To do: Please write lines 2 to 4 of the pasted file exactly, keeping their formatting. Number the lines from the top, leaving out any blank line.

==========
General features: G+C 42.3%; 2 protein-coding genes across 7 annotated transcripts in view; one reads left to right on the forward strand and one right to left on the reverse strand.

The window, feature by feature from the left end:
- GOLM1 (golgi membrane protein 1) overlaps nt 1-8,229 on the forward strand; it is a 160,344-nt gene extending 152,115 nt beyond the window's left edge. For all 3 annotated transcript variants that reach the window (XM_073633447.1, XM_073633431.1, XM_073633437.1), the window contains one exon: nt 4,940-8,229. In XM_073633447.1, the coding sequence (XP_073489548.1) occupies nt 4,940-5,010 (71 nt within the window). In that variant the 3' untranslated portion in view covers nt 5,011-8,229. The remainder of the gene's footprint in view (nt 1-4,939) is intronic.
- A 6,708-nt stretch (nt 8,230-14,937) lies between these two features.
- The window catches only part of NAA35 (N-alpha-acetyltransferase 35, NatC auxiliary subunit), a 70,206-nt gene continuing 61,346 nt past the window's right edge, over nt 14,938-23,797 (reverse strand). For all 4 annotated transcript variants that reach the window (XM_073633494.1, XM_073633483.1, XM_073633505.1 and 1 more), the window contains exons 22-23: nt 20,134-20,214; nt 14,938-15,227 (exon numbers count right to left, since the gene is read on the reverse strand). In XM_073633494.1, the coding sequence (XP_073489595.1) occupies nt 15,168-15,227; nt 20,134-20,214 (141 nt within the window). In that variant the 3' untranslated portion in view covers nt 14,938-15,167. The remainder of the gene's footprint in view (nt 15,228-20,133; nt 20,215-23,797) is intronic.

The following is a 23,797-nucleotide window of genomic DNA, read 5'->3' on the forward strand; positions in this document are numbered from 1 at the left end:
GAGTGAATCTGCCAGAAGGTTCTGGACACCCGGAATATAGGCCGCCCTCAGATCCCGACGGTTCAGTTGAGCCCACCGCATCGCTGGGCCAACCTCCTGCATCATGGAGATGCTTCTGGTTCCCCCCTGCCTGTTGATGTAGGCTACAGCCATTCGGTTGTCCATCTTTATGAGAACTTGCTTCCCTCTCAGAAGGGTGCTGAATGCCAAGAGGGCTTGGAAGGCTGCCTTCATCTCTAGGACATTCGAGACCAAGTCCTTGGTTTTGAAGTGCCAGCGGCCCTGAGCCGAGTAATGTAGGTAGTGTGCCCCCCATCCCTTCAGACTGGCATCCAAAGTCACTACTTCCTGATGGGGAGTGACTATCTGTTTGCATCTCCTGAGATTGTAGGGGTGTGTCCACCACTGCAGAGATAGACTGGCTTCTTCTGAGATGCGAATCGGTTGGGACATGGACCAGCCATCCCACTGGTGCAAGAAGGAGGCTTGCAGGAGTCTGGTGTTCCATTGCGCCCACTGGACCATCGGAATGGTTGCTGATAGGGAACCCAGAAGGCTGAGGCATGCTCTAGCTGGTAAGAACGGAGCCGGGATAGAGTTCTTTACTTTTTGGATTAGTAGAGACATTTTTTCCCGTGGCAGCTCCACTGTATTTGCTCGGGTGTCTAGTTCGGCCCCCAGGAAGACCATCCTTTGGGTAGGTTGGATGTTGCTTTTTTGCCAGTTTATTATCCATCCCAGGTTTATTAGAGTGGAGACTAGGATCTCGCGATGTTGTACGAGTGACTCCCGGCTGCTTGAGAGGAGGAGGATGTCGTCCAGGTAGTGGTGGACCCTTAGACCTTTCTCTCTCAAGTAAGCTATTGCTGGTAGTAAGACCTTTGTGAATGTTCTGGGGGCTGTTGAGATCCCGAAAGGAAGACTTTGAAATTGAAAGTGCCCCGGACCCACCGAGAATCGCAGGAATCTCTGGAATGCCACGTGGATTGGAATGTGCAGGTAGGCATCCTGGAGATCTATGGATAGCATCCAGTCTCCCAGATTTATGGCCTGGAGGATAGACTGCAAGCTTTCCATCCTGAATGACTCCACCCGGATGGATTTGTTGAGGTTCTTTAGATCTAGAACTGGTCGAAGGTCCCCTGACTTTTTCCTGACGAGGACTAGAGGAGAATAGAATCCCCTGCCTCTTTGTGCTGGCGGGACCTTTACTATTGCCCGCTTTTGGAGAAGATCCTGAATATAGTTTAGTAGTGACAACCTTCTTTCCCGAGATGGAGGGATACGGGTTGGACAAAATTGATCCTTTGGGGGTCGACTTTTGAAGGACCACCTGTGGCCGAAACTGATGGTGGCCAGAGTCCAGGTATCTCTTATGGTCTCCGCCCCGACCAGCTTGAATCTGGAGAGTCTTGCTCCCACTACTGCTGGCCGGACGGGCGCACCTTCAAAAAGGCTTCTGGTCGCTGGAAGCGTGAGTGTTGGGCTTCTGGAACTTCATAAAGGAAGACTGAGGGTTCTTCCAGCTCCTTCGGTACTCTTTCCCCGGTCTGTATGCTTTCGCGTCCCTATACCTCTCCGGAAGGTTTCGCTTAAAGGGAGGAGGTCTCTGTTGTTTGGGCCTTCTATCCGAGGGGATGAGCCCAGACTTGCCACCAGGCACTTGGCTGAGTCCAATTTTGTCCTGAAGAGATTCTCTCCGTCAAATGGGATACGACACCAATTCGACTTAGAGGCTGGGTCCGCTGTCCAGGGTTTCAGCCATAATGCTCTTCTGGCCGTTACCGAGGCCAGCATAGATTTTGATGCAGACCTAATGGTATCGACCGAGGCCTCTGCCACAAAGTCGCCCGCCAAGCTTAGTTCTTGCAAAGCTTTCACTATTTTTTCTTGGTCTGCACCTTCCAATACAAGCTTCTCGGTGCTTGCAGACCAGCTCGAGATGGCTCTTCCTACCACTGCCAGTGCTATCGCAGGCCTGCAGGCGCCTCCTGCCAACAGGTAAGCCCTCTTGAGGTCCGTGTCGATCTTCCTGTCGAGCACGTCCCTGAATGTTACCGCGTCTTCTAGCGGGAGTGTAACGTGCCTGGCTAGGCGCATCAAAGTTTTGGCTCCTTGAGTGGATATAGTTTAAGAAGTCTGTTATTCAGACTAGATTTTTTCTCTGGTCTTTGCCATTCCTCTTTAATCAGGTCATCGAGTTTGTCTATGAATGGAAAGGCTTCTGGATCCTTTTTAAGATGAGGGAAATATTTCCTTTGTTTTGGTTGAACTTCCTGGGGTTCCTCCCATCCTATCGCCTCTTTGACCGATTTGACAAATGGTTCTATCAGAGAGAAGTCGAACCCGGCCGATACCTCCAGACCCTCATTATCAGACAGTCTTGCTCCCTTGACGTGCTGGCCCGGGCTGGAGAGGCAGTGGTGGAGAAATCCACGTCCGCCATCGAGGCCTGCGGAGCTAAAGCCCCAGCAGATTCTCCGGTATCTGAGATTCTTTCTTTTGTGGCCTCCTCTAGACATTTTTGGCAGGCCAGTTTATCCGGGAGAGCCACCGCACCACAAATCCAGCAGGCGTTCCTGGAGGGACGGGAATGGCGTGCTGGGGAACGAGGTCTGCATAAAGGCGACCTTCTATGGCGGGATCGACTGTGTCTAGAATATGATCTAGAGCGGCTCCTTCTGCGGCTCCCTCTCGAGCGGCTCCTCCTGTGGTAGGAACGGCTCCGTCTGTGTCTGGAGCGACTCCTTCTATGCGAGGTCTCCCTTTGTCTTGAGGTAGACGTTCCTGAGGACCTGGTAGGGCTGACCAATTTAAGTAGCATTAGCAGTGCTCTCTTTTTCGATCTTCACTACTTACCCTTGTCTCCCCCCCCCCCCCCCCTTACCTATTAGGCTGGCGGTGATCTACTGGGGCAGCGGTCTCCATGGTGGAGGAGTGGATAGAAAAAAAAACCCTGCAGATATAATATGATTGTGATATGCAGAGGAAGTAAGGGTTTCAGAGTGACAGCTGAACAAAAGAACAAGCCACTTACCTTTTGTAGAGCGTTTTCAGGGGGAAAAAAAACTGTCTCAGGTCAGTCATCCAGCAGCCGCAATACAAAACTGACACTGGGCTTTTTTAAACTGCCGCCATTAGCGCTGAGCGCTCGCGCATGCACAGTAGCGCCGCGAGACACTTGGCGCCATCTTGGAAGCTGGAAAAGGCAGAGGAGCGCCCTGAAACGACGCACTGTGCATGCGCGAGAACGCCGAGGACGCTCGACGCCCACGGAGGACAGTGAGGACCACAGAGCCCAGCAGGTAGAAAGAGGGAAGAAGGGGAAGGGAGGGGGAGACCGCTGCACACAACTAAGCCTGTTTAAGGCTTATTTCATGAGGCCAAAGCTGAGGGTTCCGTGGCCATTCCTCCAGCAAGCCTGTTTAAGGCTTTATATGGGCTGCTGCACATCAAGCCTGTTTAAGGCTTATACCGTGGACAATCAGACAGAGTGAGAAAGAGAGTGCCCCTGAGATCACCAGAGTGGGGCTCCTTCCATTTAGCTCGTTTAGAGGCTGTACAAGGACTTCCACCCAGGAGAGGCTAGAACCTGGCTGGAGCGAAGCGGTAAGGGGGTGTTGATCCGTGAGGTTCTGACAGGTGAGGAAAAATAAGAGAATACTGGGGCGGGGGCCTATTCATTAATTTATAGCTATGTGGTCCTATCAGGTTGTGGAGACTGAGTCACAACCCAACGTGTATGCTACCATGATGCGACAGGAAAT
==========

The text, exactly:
The window, feature by feature from the left end:
- GOLM1 (golgi membrane protein 1) overlaps nt 1-8,229 on the forward strand; it is a 160,344-nt gene extending 152,115 nt beyond the window's left edge. For all 3 annotated transcript variants that reach the window (XM_073633447.1, XM_073633431.1, XM_073633437.1), the window contains one exon: nt 4,940-8,229. In XM_073633447.1, the coding sequence (XP_073489548.1) occupies nt 4,940-5,010 (71 nt within the window). In that variant the 3' untranslated portion in view covers nt 5,011-8,229. The remainder of the gene's footprint in view (nt 1-4,939) is intronic.
- A 6,708-nt stretch (nt 8,230-14,937) lies between these two features.